“Surfing soothes me, it’s always been a kind of Zen experience for me. The ocean is so magnificent, peaceful, and awesome. The rest of the world disappears for me when I’m on a wave.” — Paul Walker
I recently spent a few days at the beach with the kids, and the older boys and I engaged in one of our favorite seaside activities, body surfing. If you’ve never done this, it’s when you’re out a ways into the sea, just past where waves are cresting as them come into shore. If you start swimming at just the right time with a wave that’s shaped in just the right way, it will pick you up and carry you all the way in.
Obviously, this uses the same principle that surfing with a board does. And sure enough, while we were out there, we were sharing that section of ocean with quite a few surfers on surfboards. But as cool as those folks look, I came to wonder what they were getting out of the experience that we weren’t. They weren’t really any further out when they would catch a wave. They didn’t seem to be able to ride the waves they caught in as far as we could. Most importantly, it seemed to me that the quality of their experience was inferior to ours.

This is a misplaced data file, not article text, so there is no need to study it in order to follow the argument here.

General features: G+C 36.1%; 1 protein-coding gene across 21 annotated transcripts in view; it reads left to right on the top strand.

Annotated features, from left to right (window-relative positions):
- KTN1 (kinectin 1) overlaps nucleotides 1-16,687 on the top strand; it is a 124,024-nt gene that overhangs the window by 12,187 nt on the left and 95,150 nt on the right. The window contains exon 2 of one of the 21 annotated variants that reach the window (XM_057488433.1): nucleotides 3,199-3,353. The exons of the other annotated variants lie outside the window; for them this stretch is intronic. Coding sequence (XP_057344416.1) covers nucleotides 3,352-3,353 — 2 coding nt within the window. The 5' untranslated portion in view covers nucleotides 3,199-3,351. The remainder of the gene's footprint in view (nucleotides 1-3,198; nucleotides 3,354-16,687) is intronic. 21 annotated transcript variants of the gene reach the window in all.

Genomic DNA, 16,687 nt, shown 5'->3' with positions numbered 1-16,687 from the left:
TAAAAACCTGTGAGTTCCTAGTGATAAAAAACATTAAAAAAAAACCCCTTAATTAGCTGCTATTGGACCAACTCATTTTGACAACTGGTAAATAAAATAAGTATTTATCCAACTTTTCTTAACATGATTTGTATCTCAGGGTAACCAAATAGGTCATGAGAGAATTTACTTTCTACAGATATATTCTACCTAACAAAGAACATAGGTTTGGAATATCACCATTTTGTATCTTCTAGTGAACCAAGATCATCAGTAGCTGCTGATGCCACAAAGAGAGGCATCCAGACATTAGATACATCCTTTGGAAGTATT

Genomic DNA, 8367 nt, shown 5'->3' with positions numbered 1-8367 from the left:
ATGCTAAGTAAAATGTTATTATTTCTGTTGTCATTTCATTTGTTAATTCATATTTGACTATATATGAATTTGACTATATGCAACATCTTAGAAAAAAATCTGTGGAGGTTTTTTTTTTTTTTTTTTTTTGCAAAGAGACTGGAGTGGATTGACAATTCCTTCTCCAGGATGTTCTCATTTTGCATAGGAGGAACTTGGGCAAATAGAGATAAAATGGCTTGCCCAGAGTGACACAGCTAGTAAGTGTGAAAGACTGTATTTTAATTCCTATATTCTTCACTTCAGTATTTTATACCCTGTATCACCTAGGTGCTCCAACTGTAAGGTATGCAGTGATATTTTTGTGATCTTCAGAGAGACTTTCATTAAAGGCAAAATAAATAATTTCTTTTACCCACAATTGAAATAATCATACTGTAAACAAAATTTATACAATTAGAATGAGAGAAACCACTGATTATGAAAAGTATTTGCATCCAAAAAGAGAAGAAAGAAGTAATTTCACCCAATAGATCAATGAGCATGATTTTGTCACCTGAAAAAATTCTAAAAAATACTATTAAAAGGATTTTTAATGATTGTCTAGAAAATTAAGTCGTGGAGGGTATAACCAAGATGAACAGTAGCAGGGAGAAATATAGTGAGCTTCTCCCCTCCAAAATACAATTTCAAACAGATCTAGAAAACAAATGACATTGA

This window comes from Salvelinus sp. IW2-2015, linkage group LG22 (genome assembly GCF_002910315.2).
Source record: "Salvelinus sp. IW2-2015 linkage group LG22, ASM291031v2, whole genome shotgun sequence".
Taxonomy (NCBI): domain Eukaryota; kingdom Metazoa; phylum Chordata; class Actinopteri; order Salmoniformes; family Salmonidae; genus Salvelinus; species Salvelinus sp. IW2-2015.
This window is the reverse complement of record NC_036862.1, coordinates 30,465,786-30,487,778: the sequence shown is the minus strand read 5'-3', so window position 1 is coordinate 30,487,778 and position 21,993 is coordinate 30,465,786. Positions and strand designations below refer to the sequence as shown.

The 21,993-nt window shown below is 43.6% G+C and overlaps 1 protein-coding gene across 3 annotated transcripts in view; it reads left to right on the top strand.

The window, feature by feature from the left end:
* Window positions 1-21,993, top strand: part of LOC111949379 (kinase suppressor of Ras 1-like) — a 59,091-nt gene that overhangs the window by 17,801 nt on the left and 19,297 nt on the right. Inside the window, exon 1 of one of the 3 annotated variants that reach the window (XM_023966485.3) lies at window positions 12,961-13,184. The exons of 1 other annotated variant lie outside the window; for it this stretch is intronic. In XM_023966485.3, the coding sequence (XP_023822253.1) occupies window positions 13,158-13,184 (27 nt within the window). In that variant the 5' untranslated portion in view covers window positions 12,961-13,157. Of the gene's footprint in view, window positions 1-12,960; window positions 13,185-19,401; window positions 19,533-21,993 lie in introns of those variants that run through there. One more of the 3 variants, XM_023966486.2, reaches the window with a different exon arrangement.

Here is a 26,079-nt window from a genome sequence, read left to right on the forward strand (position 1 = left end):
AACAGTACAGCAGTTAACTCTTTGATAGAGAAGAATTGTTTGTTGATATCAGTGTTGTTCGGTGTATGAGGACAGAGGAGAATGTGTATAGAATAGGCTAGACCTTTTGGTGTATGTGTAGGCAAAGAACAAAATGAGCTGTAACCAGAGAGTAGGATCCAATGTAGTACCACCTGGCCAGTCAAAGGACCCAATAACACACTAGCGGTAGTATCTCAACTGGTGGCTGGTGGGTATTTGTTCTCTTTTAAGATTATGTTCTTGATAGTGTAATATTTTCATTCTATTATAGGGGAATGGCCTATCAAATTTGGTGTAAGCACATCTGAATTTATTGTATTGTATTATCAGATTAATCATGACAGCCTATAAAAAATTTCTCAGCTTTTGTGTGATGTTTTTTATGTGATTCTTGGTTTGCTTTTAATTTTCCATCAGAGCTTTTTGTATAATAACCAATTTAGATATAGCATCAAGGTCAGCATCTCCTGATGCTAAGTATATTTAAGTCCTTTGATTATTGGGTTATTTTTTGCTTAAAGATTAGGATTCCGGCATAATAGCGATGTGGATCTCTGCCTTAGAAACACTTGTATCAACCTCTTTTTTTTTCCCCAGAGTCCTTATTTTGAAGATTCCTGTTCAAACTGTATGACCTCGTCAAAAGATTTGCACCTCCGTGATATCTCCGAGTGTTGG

What I mean by that is that the biggest difference I could see is that the board surfers were riding the waves, but we body surfers were becoming part of the waves. There was no intermediary of wood or fiberglass between us and nature; when a wave would pick us up, we and the wave would become as one — at least until we reached the beach and were returned to being our former selves.
Now, I’ve never learned to surf with a board. I’m perfectly open to the possibility that there’s some awesome aspect to it that I simply don’t understand from that lack of experience. But body surfing offers such a strong connection with the wave that one rides that I’m not sure what that aspect would be. If there are any board surfers out there who would like to enlighten me, by all means, please do.